Elana Fine, associate director, Dingman Center for Entrepreneurship at the Robert H. Smith School of Business at the University of Maryland. (Jeffrey MacMillan)

Elana Fine, managing director of the Dingman Center for Entrepreneurship at the University of Maryland’s Robert H. Smith School of Business, took questions online last week with special guest Justin Baer, who recently launched the guest list and event check-in app, Check In Easy. Here are excerpts from their chat, edited for grammar and clarity:

Pondering patents

Q. I am considering patenting an algorithm I invented for my Web-based business, but patents are very expensive and I am not sure it’s worth it. What would you recommend?

Baer: You can do a provisional patent which “locks up” the idea for one year. In that year, you can see whether the business is viable and whether it is worth doing a full patent. A provisional patent should be around $1,500.

A search for resources

Q. I know there are tons of resources out there for entrepreneurs, but where would I find a quick short list of the best places to seek advice?

Baer: I know it sounds trite, but everything is online. Whether they are informational blog postings on venture capital or marketing or YouTube videos or Facebook ads, almost every topic and tutorial is available online.

Growth strategies

Q. Justin — you’ve grown Check In Easy in a short amount of time, what do you see as some of the keys to your customer acquisition strategy?

Baer: Check In Easy is at 11,000 users. We didn’t get there by tweeting. We got there with hustle. Lots of it. We targeted the right people (key!), then did a full court press. Phone calls, e-mails, follow-ups, awesome customer support, etc. Check out this video which explains “hustle muscle” — http://youtu.be/ZlY2aDQOjMo

A hot sector?

Q. Cvent’s planned initial public offering seems to validate the event management space, what impact do you expect on your business and others in the sector? Is event management D.C.’s new hot sector?

Baer: Cvent’s IPO is definitely exciting for the event industry. It validates the vast size of the industry. D.C. is home to the most number of organizations and associations, and many of them do tons of events. I think that’s why they are here; however, the industry is global.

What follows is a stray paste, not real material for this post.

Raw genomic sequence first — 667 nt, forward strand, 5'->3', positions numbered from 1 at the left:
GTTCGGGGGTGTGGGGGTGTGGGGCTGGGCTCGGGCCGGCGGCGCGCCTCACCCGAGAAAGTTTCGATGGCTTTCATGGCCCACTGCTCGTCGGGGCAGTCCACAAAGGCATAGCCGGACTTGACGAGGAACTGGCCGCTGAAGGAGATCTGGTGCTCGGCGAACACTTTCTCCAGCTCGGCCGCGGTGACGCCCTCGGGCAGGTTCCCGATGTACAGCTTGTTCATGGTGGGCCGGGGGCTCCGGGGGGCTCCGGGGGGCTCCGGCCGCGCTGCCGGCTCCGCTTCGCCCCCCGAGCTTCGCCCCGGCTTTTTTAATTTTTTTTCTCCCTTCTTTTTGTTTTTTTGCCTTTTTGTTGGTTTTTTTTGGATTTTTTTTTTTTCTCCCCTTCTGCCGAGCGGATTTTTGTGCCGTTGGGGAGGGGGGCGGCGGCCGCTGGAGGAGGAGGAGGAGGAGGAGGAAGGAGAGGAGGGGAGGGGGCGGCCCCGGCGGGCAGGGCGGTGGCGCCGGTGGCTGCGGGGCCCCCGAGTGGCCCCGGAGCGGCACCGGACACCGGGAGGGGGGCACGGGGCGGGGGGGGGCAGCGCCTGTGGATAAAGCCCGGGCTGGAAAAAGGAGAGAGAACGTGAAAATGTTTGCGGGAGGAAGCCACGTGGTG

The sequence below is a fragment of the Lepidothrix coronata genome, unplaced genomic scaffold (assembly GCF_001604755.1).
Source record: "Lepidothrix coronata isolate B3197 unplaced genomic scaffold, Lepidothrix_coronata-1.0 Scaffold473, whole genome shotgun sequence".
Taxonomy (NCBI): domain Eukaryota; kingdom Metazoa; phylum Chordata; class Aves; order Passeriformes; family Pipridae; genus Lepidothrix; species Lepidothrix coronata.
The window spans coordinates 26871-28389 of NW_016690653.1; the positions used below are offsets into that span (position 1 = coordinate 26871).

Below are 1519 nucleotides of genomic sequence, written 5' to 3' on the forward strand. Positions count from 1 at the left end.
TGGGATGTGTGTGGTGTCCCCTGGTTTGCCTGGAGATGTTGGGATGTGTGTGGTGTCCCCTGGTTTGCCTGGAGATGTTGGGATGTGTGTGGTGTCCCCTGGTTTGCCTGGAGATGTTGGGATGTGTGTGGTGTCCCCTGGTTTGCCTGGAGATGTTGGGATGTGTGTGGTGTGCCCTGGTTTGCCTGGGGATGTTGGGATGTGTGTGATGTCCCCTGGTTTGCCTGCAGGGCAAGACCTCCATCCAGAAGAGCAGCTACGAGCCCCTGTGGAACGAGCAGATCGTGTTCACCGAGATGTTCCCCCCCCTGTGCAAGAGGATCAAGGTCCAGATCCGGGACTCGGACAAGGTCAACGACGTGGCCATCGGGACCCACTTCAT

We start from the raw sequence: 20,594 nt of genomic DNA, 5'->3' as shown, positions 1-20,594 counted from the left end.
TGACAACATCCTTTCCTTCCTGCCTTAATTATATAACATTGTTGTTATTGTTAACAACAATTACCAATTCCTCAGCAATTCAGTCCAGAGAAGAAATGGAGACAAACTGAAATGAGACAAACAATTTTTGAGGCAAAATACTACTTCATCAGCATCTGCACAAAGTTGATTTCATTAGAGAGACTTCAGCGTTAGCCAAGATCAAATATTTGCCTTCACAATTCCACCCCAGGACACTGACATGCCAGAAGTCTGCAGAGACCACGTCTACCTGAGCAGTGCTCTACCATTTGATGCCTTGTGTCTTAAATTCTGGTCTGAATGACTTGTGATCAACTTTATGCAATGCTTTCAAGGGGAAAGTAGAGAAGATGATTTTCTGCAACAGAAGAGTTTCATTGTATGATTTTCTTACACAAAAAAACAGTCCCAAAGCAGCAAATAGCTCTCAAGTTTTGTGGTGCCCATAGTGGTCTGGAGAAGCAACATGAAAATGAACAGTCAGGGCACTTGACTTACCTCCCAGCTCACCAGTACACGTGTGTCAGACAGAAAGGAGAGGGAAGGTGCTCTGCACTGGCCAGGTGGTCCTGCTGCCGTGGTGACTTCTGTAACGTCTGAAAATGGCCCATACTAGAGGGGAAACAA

Business formation

Q. I have a single member LLC with a boilerplate operating agreement. With new co-founders coming on board and the need to set up more complicated provisions such as a vesting schedule, should we seek out a lawyer or are there available resources to help us?

Fine: I always think it is smart to seek counsel early on. There are a lot of local lawyers who understand that start-ups don’t have a lot of cash. Protecting you, your employees and co-founders is usually less expensive than any issues down the line. Find the right lawyer that will be a partner with you and your company as you grow.

New to the D.C. area

Q. As a newcomer to the D.C. area, what have you found most surprising about the area? Any complaints?

Baer:Business-wise, no complaints yet. We’re on the lookout for some talented people to join our team. Coming from New York City, there was an abundance of savvy folks to choose from. We’re just getting started with the hiring here, so I’ll have to see how it goes and circle back to you on that, but I’m optimistic.

D.C. start-up scene

Q. What are some of the coolest new start-ups in the D.C. area right now?

Fine: Two words — “wheel bite.” Unless you are a longboarder (or hang out at the Dingman Center) you’ve probably never heard the expression. One of our student ventures, Wheel Shields, is solving this very painful problem, with wheel covers that prevent riders from falling while also enabling new tricks. Wheel Shields’ founder Chase Kaczmarek is so passionate about this that I’m considering starting to longboard myself.

Targeting customers

Q. You mentioned targeting the right customers ... how did you do that? What data did you look for in some of your early adopters that helped you create a replicable process?

Baer: The best thing you can do is talk to your customers. Early on, I made sure I spoke with a lot of customers on the phone. From those conversations, I was able to determine which vertical would be most profitable.